How $1.2 billion in NYPD civil litigation case settlements and monetary awards went unreported

An investigation of public records shows the Law Department’s mandated reporting has not provided full transparency.

One Police Plaza

One Police Plaza Eduardo Munoz Alvarez / Stringer

When 20-year-old Ronald Herrera was killed in 2012 by a police cruiser driven by New York City police officer Sabrina Alicea, his family sued and settled in 2017.  The public, however, never learned of the disposition despite extensive media coverage after a contradictory video surfaced disproving Alicea’s official statements.  

According to the Herrera family’s attorney Philip Newman, his clients were required to sign a non-disclosure agreement. The $750,000 settlement to Herreira’s family and $3.5 million payout to his friend, Leonel Cueves, who was maimed in the same incident, was never mentioned in the Law Department’s statutory reporting of litigation outcomes. 

A years-long investigation of public records obtained under Freedom of Information laws by City & State found that the lawsuit and 12,748 other cases filed against the New York Police Department that were settled or awarded monetary verdicts from January 2013 through December 2023 were never mentioned in litigation outcome summaries required bi-annually from the Law Department under legislation passed into law by the City Council. The same analysis found that settlements and awards that took more than five years, from filing to conclusion, were not reported. Nor have settlements been shared stemming from court actions filed prior to January 1, 2013.  The Law Department also omitted cases that were closed within five years, but whose plaintiffs may still have had pending Surrogate's Court proceedings pegged to them. The department also left out cases settled under non-disclosure agreements.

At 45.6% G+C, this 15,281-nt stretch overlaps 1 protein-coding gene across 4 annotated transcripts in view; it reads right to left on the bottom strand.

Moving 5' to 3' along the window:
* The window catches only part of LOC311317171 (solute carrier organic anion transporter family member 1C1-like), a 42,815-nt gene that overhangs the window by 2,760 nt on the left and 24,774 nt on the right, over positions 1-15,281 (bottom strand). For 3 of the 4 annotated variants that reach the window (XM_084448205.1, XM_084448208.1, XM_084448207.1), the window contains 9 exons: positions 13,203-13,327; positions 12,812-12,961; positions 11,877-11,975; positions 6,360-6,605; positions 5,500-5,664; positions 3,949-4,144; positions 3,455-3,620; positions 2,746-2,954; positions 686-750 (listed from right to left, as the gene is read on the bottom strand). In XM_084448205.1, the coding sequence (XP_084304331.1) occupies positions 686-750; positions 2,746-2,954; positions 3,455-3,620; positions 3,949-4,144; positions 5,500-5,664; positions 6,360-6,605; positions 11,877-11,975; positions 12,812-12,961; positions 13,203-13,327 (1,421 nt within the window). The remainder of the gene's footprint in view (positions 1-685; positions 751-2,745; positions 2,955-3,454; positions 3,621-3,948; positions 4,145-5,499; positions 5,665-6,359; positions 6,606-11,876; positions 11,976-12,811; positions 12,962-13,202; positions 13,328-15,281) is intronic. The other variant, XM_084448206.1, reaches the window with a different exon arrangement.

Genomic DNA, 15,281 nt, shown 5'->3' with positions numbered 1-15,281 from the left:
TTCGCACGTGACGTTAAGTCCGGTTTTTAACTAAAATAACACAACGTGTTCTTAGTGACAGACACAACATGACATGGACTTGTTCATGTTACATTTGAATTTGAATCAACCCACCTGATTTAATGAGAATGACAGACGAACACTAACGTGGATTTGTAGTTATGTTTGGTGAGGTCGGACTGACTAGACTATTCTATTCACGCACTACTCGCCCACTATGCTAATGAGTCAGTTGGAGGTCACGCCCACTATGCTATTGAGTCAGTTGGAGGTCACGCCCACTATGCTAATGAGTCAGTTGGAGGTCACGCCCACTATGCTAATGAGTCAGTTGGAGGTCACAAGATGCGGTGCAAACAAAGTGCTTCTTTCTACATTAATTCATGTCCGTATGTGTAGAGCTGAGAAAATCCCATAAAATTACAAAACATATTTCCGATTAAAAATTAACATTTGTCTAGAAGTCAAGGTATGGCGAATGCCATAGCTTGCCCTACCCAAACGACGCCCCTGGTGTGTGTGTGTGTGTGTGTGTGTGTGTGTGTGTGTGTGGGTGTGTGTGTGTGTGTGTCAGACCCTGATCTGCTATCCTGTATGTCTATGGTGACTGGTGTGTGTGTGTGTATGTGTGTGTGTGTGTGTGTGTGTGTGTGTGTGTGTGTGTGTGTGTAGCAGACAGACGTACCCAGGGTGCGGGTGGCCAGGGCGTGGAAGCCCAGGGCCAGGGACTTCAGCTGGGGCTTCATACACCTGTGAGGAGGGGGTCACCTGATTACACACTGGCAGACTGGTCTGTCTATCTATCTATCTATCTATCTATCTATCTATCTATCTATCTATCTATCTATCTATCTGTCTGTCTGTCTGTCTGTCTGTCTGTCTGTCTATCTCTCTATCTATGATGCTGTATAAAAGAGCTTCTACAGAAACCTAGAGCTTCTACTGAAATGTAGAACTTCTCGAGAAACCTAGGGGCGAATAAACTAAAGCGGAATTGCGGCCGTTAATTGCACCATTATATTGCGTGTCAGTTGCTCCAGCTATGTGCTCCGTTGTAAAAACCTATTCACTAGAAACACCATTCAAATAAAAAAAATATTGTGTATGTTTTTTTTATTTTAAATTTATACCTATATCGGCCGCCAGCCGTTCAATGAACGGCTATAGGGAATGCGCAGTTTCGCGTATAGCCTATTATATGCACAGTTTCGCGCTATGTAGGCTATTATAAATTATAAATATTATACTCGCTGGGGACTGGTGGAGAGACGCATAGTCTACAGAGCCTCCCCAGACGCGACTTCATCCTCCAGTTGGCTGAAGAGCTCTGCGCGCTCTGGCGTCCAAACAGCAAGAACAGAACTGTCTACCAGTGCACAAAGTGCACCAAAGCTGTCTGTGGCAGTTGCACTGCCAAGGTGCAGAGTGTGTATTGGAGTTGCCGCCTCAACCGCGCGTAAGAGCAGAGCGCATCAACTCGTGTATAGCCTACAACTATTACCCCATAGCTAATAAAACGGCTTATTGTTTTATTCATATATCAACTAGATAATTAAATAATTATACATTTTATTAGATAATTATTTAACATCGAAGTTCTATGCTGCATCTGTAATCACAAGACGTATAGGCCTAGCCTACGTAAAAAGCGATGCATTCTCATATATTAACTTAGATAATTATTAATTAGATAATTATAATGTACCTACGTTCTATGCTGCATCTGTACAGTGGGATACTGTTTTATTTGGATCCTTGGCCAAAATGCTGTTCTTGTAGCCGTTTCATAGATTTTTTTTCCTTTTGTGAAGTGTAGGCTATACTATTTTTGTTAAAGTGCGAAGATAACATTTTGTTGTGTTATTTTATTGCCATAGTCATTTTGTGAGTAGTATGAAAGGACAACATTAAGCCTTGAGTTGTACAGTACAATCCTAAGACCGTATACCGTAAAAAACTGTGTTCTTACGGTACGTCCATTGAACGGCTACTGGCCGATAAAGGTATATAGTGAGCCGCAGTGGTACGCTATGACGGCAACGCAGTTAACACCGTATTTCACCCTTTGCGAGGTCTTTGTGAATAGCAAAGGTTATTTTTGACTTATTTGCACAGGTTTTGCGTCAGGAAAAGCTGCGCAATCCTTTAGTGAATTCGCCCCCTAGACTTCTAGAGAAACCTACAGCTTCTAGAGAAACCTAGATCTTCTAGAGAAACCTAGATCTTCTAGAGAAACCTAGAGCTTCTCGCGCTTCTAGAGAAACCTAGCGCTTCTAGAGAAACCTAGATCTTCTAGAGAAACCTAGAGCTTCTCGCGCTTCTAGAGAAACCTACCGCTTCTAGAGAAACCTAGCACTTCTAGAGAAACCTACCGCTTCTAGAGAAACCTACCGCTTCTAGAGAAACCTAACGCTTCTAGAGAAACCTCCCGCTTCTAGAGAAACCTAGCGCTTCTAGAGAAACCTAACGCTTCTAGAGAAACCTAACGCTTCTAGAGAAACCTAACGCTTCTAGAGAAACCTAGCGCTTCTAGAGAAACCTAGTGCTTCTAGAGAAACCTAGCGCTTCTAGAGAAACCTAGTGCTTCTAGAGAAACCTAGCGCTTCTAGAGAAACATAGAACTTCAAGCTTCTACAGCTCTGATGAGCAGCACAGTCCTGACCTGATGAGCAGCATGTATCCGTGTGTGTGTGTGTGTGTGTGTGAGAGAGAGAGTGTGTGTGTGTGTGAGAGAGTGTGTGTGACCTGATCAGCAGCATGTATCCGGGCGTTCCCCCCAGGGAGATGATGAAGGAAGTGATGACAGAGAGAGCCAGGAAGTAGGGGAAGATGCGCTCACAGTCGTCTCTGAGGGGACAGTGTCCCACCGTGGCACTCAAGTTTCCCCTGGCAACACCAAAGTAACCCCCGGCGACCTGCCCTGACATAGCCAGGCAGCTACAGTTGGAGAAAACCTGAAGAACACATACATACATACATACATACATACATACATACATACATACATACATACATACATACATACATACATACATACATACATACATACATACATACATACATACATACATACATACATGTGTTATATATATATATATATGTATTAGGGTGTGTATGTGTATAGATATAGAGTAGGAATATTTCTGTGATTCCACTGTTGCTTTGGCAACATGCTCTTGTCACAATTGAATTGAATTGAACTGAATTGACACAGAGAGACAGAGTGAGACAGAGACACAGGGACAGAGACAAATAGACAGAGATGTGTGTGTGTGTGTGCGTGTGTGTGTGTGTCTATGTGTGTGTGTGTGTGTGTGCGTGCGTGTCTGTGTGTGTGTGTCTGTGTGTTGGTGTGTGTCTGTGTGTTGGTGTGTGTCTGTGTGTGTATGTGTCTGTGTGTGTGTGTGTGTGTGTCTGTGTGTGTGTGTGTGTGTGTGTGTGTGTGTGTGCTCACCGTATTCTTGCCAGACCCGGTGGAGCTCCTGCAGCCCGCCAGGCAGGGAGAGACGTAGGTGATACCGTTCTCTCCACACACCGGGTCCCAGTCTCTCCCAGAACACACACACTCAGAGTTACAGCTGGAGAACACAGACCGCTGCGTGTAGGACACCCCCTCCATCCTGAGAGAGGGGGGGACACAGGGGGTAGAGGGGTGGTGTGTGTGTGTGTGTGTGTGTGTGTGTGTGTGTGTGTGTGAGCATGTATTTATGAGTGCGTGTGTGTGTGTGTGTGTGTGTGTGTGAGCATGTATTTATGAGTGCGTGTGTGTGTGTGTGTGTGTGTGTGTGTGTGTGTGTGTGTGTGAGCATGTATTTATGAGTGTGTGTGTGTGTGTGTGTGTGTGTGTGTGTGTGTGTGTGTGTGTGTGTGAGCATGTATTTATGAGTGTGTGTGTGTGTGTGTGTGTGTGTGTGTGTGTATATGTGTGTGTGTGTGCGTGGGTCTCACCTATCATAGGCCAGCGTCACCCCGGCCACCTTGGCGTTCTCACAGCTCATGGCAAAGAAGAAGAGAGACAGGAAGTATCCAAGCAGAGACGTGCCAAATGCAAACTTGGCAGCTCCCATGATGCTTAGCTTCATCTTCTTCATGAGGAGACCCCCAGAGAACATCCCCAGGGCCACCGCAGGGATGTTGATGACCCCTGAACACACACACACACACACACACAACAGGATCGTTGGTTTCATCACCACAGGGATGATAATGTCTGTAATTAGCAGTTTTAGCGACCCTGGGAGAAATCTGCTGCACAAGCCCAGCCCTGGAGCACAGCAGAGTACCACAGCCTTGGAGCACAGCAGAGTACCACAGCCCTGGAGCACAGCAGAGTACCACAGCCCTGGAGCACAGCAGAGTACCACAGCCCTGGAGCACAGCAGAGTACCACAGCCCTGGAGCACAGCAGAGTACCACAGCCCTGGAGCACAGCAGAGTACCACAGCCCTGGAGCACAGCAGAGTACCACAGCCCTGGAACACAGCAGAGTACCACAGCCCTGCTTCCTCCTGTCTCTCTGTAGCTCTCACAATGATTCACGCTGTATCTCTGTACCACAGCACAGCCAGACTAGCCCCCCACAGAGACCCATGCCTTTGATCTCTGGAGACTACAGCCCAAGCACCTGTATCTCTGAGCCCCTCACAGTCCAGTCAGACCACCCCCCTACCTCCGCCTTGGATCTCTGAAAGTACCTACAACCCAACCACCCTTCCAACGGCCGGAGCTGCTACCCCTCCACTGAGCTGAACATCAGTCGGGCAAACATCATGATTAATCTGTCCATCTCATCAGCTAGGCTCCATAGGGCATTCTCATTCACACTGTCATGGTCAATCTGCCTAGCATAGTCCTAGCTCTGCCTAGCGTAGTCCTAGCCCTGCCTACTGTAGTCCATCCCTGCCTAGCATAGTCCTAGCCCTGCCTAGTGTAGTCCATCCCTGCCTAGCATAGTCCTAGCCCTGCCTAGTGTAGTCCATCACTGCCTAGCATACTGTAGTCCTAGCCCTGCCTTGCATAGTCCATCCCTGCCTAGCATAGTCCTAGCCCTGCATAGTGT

The omissions were discovered in a comparison of the Law Department’s reporting  and data obtained under the Freedom of Information Law, as well as court records that found 56% of NYPD litigation settlements and judgements from January 2013 through December of 2023, or $1,217,705,590 was not reported by the Law Department out of $2,157,732,358  in total payouts over the past decade.  The Law Department has been keeping records of civil litigation outcomes against the NYPD since 1969 and according to FOIL analysis, of the $3.2 billion paid out by the city to resolve these litigations, $2.2 billion, or 69%, is from the past decade.

The Law Department’s director of public Affairs, Nicholas Paolucci, when asked about the omissions, defended the disclosure in the reporting, saying that it was “in compliance with the guidelines of the local law.” The department did not respond to additional requests for comment. 

But even if the laws are interpreted in the narrow scope the Law Department has framed them, still unexplained are 6,925 omitted lawsuits tallying $654 million settled within five years of filing.  These include high profile cases, including Natalie Ferber’s $8.1 million settlement in 2018 after the car she was riding in was struck by an NYPD van in an accident that left her permanently disabled and with brain damage. Ferber signed a nondisclosure agreement as part of the settlement that the Law Department never reported.  Another high profile case, a $3 million dollar settlement with the widow of motorist Michael Murphy, who died after a road rage incident with two off-duty police officers in 2017, also went unreported.